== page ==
When I was born, we didn’t have an oven, a microwave or an oven to heat food
When my family came to Israel, my father was still an old farmer who’d started his business at age 8.
We lived in an agricultural settlement in the desert, and my father taught me how to plow.
He’d make the hay, he’d plow the fields and he’d pick the crops.
My father never lost his touch.
He never stopped caring for his land and people.
We grew food on a very small plot of land in the northern Negev.
When we returned to our house, I was nine years old.
We didn’t eat meat or fish, but I still loved to eat.
As a child, I’d always wanted to work in a bakery.
But my family wasn’t able to afford a bakery in Israel, so I took the next best thing, and worked as a baker in the same community.
In the summer of 2006, I decided to move to Jerusalem, where I would start my new life.
At the time, I wasn’t sure whether to accept the offer or not.
At a family dinner one day, I started to speak up.
At that moment, my family became very concerned, and one of my brothers started yelling at me.
“You don’t have to come to Jerusalem,” my father said.
“I’ll tell you how to live here.”
I said, “I don’t know if you’re right.”
“You won’t live in Jerusalem,” he said.
And so, I moved to Jerusalem and started to work.
The first job I ever did was in the bakery, and the second job was as a pastry chef.
I started at seven years old and finished at 20.
I worked there for more than 10 years.
At 40, I married my wife and started my family anew.
At 42, I became a father of two.
I still have my first son, and I’ve lived in Jerusalem for 40 years.
I’ve never left my home, and Jerusalem has been a very important part of my life for the last 40 years of my career.
At some point, I thought that I’d like to be a baker, but there was no bread in Israel at that time.
I decided that I would try to make my own bread.
I had to start from scratch.
I was working on a piece of paper.
When I came to the bakery one day in 2006, there was only a bag of flour, so there was nothing to work with.
I thought, If I can’t do this, I’ll just make my bread myself.
At first, I used a box cutter to cut the dough, and it didn’t work.
Then, I tried to work on a stick, and then a mortar and pestle.
But it didn’ t work either.
Then I tried another stick, which made it work, but it was too soft.
Finally, I just used a knife.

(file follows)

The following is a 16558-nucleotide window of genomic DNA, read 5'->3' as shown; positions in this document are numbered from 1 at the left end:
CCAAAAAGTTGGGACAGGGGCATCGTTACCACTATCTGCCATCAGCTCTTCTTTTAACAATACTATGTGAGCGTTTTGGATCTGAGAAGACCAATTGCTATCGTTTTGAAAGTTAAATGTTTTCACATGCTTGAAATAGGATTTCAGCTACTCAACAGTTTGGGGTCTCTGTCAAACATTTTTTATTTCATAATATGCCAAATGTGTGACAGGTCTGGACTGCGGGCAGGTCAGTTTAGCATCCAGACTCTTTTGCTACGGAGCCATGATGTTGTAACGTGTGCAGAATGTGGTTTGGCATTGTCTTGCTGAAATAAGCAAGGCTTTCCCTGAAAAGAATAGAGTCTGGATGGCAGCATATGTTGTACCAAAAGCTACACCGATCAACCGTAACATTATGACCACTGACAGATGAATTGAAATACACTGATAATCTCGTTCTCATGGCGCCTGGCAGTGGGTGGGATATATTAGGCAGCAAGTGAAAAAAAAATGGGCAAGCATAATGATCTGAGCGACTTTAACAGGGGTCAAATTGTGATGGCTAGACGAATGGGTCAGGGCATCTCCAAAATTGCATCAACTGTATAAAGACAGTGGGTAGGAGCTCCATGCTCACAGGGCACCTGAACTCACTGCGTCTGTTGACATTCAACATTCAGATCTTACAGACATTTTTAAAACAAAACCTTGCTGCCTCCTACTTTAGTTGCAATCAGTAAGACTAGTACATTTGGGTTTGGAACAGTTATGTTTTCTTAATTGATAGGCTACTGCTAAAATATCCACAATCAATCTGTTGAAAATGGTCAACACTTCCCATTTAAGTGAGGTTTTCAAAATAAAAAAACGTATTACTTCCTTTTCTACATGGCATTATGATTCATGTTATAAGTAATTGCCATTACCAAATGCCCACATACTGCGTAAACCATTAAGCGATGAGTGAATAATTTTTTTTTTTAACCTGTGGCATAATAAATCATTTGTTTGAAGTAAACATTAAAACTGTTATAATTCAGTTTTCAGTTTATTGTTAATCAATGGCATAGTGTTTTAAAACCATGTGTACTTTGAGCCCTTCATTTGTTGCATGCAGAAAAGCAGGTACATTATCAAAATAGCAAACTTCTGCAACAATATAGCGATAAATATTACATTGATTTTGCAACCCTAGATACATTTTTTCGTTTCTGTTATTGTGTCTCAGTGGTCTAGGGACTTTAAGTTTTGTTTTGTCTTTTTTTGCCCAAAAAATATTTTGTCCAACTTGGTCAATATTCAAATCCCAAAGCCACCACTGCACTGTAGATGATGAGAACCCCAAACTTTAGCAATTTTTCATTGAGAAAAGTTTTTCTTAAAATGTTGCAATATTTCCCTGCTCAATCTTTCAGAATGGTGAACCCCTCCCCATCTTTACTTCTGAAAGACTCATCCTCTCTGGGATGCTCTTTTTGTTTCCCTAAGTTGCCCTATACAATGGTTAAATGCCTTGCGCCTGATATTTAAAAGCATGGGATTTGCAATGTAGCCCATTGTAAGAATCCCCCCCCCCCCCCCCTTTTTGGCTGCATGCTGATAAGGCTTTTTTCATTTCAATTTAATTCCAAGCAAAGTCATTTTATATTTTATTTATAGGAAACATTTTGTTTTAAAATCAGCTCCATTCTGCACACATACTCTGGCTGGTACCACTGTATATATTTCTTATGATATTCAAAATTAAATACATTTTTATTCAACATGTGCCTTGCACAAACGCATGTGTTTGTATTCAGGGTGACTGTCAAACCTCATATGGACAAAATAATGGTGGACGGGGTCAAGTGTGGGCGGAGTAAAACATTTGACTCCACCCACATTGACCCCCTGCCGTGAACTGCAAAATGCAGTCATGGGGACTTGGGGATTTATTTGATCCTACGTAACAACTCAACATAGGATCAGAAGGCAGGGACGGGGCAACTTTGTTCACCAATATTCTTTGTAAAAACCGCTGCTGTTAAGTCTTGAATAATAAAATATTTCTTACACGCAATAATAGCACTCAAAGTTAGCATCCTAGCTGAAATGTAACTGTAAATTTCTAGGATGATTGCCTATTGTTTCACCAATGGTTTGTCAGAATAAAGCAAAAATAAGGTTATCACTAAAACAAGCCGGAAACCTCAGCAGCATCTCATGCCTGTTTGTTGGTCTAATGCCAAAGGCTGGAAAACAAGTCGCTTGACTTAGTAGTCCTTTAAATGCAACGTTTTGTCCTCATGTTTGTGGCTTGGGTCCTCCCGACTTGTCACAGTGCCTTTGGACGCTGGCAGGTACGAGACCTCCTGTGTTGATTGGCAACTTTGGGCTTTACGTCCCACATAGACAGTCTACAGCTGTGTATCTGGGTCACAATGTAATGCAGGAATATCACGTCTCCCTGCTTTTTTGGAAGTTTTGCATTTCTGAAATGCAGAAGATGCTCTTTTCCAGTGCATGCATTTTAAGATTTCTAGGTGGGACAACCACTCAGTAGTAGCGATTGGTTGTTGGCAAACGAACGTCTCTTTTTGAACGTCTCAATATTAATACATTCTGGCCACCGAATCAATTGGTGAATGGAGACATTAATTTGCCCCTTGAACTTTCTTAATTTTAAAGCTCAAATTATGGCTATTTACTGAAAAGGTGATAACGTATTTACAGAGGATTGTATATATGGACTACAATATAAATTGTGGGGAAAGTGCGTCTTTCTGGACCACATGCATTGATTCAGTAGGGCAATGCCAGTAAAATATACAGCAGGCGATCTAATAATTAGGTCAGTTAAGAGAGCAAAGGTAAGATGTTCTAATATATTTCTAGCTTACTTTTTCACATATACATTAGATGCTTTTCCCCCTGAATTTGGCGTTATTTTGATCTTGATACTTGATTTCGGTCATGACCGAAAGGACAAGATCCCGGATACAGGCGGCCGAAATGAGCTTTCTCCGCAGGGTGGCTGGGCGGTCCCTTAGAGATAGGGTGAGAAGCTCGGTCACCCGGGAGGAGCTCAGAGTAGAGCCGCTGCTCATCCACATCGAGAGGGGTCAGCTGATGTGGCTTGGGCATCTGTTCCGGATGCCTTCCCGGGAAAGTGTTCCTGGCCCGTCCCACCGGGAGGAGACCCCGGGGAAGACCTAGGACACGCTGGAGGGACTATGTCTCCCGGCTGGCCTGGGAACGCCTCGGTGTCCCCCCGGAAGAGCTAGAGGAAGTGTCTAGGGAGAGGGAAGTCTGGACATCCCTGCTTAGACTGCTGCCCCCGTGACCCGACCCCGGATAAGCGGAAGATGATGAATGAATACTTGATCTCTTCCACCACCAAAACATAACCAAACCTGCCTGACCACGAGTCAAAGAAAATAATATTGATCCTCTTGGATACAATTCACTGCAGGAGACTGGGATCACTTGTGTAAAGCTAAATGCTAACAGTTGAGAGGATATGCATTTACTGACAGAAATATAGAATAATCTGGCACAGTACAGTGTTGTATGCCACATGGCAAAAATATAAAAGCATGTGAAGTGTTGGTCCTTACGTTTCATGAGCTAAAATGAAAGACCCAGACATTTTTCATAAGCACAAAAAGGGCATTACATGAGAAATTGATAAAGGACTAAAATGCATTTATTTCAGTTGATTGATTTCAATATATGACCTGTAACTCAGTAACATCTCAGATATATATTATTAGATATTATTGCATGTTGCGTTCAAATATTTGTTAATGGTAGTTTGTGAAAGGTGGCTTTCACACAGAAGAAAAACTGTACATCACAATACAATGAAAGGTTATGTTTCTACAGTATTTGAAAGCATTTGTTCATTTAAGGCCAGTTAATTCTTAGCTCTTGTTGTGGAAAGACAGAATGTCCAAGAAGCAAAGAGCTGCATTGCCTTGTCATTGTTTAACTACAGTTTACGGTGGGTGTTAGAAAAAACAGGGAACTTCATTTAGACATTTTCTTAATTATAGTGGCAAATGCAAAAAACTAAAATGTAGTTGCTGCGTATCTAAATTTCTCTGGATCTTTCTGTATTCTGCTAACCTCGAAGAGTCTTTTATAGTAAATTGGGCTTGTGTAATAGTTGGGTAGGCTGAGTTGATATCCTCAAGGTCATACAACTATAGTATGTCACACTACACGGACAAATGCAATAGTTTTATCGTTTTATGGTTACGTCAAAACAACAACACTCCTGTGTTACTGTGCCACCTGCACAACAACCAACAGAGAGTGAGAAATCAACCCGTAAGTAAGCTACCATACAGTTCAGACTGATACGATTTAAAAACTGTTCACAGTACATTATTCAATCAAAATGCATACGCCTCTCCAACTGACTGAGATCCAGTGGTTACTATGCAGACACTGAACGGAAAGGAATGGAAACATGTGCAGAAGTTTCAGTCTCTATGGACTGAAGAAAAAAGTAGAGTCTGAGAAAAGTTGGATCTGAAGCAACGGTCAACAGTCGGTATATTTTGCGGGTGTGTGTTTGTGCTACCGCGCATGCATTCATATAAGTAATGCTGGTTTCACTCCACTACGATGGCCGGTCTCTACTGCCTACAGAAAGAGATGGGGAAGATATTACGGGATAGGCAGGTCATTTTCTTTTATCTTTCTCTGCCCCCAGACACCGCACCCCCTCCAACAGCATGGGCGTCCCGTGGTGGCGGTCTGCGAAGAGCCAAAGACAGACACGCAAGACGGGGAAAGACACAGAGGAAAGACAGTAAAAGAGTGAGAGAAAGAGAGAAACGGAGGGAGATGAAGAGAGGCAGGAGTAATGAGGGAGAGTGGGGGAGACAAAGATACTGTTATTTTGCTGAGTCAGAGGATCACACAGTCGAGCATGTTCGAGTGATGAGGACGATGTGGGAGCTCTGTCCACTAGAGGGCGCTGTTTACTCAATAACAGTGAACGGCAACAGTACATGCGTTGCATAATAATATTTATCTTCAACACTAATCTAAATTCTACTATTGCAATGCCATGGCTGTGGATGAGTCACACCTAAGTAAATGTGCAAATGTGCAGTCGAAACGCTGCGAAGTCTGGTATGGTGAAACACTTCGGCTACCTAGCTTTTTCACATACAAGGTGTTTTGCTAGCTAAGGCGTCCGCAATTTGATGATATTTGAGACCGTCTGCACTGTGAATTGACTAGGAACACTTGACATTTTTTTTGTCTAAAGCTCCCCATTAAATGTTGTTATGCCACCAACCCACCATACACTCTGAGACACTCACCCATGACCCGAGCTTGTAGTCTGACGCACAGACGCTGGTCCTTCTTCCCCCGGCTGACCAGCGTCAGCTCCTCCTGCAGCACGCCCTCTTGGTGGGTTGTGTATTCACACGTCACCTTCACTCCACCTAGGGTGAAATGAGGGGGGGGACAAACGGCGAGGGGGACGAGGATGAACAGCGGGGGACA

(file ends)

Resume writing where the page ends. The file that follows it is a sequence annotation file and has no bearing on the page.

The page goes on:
The next day, after a day of work, I got up and went to work, and there was absolutely nothing to do.
At around 2:00 in the morning, my brother came in, and said, [to my father] “You have to take the bag of dough.”
I looked at him and said to him, “What is this?”
I looked up at him, and he said, This is the dough you just cut.
And I said to my father, “Well, I will give it to you.”
And I was going to give it back to him.
I took it home.
The bakery didn’t exist at that moment.
So I had no bread.
In fact, I couldn’t even buy bread.
After all, the price of bread in Jerusalem was around 300 shekels.
At one point, the family was able to buy a loaf of bread for 400 shekeles, and that was the only bread that was available.
When the bakery closed, the brothers were very sad because they had been able to make bread in the past.
They couldn’t afford bread.
And that is when I decided, “No more bread.
This is my life now.”
The bakery has been in my family for 40, 40 years, and as a mother, I know that it’s important to me that my son be happy and healthy.
At 50, I gave birth to my son, Elie, who is now 15 years old, and has since graduated from the Hebrew University of Jerusalem.
I am now in charge of the bakery and all the other employees.
Elie has a bright future ahead of him.
At 60, I’m looking for a job as a teacher in Jerusalem, and to be honest, it’s a hard job.
But when I’m in my 50s, I don’t want to give up my life in Jerusalem.
When my son starts school, I hope he will study in the city and become a professional baker.
He is the only baker in our village.